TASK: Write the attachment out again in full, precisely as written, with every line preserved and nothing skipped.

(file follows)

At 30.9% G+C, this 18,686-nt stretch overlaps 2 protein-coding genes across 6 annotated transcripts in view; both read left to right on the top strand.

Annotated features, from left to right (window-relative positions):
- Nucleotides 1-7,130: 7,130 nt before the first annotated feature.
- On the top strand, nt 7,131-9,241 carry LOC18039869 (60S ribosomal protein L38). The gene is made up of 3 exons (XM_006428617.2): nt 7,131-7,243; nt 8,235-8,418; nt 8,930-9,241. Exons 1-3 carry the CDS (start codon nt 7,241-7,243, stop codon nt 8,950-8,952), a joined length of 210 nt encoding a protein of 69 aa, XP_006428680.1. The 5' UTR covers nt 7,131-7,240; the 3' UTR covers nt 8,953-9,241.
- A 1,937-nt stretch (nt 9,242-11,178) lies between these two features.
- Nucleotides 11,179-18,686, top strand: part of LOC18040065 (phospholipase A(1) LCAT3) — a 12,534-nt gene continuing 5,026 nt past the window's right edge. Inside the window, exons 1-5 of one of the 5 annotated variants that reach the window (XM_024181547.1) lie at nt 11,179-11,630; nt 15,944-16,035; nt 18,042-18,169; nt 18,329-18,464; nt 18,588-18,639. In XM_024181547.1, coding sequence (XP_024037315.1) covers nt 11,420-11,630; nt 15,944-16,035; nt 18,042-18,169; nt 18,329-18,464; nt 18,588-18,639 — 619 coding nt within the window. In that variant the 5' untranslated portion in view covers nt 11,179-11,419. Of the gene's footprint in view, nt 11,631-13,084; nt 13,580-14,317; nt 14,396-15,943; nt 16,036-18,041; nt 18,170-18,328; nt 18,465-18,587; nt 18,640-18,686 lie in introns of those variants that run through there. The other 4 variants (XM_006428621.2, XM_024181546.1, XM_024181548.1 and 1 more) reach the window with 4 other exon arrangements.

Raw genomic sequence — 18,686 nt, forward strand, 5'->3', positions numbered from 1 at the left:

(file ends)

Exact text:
At 30.9% G+C, this 18,686-nt stretch overlaps 2 protein-coding genes across 6 annotated transcripts in view; both read left to right on the top strand.

Annotated features, from left to right (window-relative positions):
- Nucleotides 1-7,130: 7,130 nt before the first annotated feature.
- On the top strand, nt 7,131-9,241 carry LOC18039869 (60S ribosomal protein L38). The gene is made up of 3 exons (XM_006428617.2): nt 7,131-7,243; nt 8,235-8,418; nt 8,930-9,241. Exons 1-3 carry the CDS (start codon nt 7,241-7,243, stop codon nt 8,950-8,952), a joined length of 210 nt encoding a protein of 69 aa, XP_006428680.1. The 5' UTR covers nt 7,131-7,240; the 3' UTR covers nt 8,953-9,241.
- A 1,937-nt stretch (nt 9,242-11,178) lies between these two features.
- Nucleotides 11,179-18,686, top strand: part of LOC18040065 (phospholipase A(1) LCAT3) — a 12,534-nt gene continuing 5,026 nt past the window's right edge. Inside the window, exons 1-5 of one of the 5 annotated variants that reach the window (XM_024181547.1) lie at nt 11,179-11,630; nt 15,944-16,035; nt 18,042-18,169; nt 18,329-18,464; nt 18,588-18,639. In XM_024181547.1, coding sequence (XP_024037315.1) covers nt 11,420-11,630; nt 15,944-16,035; nt 18,042-18,169; nt 18,329-18,464; nt 18,588-18,639 — 619 coding nt within the window. In that variant the 5' untranslated portion in view covers nt 11,179-11,419. Of the gene's footprint in view, nt 11,631-13,084; nt 13,580-14,317; nt 14,396-15,943; nt 16,036-18,041; nt 18,170-18,328; nt 18,465-18,587; nt 18,640-18,686 lie in introns of those variants that run through there. The other 4 variants (XM_006428621.2, XM_024181546.1, XM_024181548.1 and 1 more) reach the window with 4 other exon arrangements.

Raw genomic sequence — 18,686 nt, forward strand, 5'->3', positions numbered from 1 at the left: